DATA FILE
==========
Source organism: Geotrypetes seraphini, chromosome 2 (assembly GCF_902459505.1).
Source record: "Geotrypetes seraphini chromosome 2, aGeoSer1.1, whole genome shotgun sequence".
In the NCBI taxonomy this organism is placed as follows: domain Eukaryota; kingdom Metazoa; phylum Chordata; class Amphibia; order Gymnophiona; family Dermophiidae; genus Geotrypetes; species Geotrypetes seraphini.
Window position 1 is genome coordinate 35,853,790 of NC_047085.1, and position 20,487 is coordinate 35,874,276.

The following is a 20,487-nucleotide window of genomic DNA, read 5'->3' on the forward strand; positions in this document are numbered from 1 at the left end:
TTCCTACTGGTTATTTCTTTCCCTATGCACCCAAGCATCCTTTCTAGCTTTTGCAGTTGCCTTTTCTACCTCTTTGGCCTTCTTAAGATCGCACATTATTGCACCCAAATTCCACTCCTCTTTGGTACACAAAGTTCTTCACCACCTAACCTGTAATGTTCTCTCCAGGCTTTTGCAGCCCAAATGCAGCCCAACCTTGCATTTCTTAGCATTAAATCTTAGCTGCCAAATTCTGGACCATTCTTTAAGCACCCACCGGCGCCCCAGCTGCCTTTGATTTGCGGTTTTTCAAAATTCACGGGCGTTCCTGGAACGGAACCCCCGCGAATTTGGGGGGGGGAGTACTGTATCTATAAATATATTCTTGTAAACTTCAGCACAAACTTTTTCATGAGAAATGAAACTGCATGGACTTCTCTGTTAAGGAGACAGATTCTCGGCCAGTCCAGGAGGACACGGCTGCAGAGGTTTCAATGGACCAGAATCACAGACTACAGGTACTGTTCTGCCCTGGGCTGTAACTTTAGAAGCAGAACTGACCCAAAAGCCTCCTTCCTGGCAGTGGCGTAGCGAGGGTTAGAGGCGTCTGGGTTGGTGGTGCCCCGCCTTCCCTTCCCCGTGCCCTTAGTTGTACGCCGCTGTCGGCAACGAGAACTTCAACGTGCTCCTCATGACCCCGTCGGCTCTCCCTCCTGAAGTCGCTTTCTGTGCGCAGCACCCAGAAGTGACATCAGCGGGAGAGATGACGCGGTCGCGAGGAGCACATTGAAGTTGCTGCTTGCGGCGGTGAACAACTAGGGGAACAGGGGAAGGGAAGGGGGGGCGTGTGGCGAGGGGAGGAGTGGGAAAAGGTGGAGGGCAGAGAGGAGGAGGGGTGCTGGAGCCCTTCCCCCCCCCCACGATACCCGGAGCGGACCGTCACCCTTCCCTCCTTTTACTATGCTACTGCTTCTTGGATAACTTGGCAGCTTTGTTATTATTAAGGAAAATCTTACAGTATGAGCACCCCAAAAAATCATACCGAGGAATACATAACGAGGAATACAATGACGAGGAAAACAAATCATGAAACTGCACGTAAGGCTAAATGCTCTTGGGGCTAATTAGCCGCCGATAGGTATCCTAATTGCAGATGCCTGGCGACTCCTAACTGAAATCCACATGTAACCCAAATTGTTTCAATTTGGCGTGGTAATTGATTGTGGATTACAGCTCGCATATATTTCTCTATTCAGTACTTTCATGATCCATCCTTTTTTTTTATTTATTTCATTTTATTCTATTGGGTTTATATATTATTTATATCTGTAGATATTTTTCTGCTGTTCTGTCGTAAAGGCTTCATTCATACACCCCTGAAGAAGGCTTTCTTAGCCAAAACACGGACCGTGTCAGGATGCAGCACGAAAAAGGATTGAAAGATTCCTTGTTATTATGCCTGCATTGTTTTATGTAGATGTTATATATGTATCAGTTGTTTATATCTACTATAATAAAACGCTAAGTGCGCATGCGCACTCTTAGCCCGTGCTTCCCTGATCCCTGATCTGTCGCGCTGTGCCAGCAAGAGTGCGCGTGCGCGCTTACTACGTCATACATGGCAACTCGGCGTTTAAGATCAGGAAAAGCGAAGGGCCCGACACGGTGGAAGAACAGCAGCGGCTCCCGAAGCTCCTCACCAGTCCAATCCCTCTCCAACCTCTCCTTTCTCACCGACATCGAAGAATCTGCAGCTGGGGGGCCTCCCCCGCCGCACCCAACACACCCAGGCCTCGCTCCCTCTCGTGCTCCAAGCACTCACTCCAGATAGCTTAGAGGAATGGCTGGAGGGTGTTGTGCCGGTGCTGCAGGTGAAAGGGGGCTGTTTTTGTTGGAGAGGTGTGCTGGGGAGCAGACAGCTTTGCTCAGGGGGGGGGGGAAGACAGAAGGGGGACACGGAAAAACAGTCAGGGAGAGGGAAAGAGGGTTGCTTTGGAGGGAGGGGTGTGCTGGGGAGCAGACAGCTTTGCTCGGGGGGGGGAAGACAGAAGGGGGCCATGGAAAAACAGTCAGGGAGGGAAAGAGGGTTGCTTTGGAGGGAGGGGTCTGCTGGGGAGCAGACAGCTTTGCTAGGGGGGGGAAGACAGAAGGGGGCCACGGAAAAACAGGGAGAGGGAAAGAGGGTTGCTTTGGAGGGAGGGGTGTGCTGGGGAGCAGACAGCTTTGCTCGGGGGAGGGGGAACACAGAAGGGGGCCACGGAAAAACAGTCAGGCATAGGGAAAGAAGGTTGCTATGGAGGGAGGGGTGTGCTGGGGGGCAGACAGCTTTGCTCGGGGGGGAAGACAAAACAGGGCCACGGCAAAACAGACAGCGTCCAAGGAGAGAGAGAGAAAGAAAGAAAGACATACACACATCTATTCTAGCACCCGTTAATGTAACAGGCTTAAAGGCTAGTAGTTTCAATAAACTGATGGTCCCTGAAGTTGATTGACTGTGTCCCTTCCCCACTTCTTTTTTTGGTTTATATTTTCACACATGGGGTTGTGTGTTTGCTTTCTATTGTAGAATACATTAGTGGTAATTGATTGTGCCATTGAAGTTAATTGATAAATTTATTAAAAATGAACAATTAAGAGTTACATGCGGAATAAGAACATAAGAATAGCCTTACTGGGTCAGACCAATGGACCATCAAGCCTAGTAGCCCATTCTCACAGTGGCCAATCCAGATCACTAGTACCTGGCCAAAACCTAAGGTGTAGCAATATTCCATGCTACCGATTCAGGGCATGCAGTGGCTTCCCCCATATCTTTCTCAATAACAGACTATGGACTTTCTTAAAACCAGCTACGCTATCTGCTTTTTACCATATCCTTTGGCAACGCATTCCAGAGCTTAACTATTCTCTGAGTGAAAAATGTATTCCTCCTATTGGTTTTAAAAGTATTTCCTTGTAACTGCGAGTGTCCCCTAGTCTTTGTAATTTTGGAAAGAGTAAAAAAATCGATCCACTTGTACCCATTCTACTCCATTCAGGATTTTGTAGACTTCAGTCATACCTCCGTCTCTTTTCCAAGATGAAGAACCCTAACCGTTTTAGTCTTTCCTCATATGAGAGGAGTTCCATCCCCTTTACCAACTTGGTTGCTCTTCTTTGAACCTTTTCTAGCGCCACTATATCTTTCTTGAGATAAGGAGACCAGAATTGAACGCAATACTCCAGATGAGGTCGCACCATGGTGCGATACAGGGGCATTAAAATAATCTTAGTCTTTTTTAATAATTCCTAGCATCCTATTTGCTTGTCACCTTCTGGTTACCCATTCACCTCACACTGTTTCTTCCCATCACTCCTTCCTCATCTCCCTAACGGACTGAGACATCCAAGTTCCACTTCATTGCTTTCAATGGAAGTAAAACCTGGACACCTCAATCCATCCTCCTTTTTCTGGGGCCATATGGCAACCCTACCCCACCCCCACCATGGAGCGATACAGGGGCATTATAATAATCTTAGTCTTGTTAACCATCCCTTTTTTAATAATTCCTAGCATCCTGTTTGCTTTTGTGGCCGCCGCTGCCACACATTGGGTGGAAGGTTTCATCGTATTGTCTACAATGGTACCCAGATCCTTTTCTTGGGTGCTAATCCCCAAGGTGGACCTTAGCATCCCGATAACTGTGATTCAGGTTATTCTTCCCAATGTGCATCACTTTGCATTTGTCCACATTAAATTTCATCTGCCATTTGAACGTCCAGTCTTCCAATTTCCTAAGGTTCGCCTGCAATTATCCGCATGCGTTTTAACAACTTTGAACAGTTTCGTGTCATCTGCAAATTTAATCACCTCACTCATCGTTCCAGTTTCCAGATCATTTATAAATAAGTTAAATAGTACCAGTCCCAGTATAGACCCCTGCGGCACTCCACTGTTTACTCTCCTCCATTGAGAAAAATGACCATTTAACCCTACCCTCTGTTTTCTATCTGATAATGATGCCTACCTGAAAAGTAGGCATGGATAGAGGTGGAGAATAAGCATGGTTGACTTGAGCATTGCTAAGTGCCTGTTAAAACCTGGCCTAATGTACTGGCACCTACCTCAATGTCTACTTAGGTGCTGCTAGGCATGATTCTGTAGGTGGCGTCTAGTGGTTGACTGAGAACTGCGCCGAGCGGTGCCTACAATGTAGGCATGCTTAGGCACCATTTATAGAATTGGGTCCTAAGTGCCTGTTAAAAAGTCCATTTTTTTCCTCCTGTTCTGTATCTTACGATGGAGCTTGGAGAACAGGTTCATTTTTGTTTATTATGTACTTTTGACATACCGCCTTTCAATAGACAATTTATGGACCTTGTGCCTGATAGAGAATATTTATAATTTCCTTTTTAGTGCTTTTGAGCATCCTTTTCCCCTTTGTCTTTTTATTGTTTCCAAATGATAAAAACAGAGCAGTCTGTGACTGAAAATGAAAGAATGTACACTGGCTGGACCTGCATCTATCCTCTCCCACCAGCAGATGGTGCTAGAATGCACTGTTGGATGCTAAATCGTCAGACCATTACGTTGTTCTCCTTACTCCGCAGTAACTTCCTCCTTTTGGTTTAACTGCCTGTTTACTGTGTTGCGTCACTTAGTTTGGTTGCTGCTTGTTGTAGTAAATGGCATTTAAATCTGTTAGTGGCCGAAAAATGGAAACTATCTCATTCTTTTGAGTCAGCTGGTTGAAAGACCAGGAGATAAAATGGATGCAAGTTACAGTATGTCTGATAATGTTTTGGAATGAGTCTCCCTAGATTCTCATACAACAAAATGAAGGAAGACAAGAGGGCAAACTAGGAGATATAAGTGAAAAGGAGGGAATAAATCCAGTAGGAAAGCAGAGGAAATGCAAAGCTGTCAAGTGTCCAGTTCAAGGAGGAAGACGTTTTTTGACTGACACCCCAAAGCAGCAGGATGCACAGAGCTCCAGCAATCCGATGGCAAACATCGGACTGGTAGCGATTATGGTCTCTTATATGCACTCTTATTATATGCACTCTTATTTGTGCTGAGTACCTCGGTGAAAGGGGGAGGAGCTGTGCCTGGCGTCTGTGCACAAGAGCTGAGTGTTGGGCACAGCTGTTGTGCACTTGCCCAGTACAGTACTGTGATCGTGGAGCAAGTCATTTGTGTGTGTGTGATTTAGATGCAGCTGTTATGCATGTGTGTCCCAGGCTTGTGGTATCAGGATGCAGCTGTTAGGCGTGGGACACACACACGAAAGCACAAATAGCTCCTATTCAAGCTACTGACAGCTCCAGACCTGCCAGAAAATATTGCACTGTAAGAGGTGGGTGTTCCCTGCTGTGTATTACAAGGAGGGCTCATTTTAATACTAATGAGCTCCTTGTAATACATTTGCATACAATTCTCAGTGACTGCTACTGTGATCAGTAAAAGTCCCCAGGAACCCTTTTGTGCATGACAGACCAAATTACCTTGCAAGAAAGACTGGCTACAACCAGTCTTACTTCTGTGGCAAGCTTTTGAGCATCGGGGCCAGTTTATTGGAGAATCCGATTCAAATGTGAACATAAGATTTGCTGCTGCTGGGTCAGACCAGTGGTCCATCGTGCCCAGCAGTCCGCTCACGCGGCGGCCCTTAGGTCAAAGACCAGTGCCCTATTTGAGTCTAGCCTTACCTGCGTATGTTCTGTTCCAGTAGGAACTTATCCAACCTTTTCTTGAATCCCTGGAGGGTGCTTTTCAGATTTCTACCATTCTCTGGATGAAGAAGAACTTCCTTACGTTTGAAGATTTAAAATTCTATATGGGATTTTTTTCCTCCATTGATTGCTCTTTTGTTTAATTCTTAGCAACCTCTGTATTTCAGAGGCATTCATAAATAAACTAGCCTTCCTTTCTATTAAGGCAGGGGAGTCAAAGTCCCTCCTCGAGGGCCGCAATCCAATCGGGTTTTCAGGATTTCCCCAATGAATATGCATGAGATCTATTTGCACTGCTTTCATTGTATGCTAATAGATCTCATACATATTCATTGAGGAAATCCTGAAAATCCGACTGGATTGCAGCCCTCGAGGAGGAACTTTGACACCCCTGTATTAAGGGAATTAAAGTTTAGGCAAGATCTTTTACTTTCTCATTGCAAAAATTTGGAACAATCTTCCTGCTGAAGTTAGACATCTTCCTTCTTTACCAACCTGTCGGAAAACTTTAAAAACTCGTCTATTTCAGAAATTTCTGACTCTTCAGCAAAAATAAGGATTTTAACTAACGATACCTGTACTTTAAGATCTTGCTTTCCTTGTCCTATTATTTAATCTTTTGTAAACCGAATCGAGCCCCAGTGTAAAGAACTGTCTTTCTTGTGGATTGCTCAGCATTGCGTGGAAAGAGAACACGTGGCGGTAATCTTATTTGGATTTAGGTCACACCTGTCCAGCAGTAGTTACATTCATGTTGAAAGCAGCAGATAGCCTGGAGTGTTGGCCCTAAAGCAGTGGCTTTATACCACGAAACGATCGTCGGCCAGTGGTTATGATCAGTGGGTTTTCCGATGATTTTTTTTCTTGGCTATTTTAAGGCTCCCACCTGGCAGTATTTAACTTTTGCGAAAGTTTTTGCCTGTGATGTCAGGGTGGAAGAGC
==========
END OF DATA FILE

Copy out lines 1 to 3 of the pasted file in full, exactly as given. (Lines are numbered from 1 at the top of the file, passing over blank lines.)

Source organism: Geotrypetes seraphini, chromosome 2 (assembly GCF_902459505.1).
Source record: "Geotrypetes seraphini chromosome 2, aGeoSer1.1, whole genome shotgun sequence".
In the NCBI taxonomy this organism is placed as follows: domain Eukaryota; kingdom Metazoa; phylum Chordata; class Amphibia; order Gymnophiona; family Dermophiidae; genus Geotrypetes; species Geotrypetes seraphini.